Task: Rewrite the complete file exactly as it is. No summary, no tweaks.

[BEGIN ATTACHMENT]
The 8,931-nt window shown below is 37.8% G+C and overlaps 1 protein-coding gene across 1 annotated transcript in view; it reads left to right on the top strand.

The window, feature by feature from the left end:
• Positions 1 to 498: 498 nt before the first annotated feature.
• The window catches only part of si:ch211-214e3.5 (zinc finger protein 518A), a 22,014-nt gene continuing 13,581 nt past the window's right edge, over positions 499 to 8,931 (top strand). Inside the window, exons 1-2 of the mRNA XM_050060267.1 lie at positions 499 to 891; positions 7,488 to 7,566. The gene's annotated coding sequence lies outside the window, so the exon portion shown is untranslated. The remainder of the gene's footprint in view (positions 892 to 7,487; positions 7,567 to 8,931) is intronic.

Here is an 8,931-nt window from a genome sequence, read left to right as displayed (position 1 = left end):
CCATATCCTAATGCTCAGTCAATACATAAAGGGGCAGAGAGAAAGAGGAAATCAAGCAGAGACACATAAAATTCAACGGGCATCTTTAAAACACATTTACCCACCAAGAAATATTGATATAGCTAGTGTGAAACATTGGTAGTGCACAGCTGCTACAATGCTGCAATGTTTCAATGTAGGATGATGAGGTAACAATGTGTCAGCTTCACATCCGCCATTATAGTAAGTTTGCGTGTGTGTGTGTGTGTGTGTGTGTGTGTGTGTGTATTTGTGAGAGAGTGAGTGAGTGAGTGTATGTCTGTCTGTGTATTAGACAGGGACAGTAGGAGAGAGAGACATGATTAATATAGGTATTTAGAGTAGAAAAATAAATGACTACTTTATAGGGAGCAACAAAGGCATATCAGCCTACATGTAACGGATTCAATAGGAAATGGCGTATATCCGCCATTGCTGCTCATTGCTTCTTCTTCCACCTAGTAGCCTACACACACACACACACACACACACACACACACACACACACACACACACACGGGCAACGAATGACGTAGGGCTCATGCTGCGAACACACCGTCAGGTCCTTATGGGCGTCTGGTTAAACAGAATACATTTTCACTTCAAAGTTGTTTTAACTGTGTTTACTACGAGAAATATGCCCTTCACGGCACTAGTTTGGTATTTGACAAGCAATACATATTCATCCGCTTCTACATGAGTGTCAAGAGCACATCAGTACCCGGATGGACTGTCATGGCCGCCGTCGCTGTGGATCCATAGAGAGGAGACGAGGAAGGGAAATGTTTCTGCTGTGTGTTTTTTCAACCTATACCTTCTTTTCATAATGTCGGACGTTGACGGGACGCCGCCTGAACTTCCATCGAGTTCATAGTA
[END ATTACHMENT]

The 8,931-nt window shown below is 37.8% G+C and overlaps 1 protein-coding gene across 1 annotated transcript in view; it reads left to right on the top strand.

The window, feature by feature from the left end:
• Positions 1 to 498: 498 nt before the first annotated feature.
• The window catches only part of si:ch211-214e3.5 (zinc finger protein 518A), a 22,014-nt gene continuing 13,581 nt past the window's right edge, over positions 499 to 8,931 (top strand). Inside the window, exons 1-2 of the mRNA XM_050060267.1 lie at positions 499 to 891; positions 7,488 to 7,566. The gene's annotated coding sequence lies outside the window, so the exon portion shown is untranslated. The remainder of the gene's footprint in view (positions 892 to 7,487; positions 7,567 to 8,931) is intronic.

Here is an 8,931-nt window from a genome sequence, read left to right as displayed (position 1 = left end):
CCATATCCTAATGCTCAGTCAATACATAAAGGGGCAGAGAGAAAGAGGAAATCAAGCAGAGACACATAAAATTCAACGGGCATCTTTAAAACACATTTACCCACCAAGAAATATTGATATAGCTAGTGTGAAACATTGGTAGTGCACAGCTGCTACAATGCTGCAATGTTTCAATGTAGGATGATGAGGTAACAATGTGTCAGCTTCACATCCGCCATTATAGTAAGTTTGCGTGTGTGTGTGTGTGTGTGTGTGTGTGTGTGTGTATTTGTGAGAGAGTGAGTGAGTGAGTGTATGTCTGTCTGTGTATTAGACAGGGACAGTAGGAGAGAGAGACATGATTAATATAGGTATTTAGAGTAGAAAAATAAATGACTACTTTATAGGGAGCAACAAAGGCATATCAGCCTACATGTAACGGATTCAATAGGAAATGGCGTATATCCGCCATTGCTGCTCATTGCTTCTTCTTCCACCTAGTAGCCTACACACACACACACACACACACACACACACACACACACACACACACACACGGGCAACGAATGACGTAGGGCTCATGCTGCGAACACACCGTCAGGTCCTTATGGGCGTCTGGTTAAACAGAATACATTTTCACTTCAAAGTTGTTTTAACTGTGTTTACTACGAGAAATATGCCCTTCACGGCACTAGTTTGGTATTTGACAAGCAATACATATTCATCCGCTTCTACATGAGTGTCAAGAGCACATCAGTACCCGGATGGACTGTCATGGCCGCCGTCGCTGTGGATCCATAGAGAGGAGACGAGGAAGGGAAATGTTTCTGCTGTGTGTTTTTTCAACCTATACCTTCTTTTCATAATGTCGGACGTTGACGGGACGCCGCCTGAACTTCCATCGAGTTCATAGTA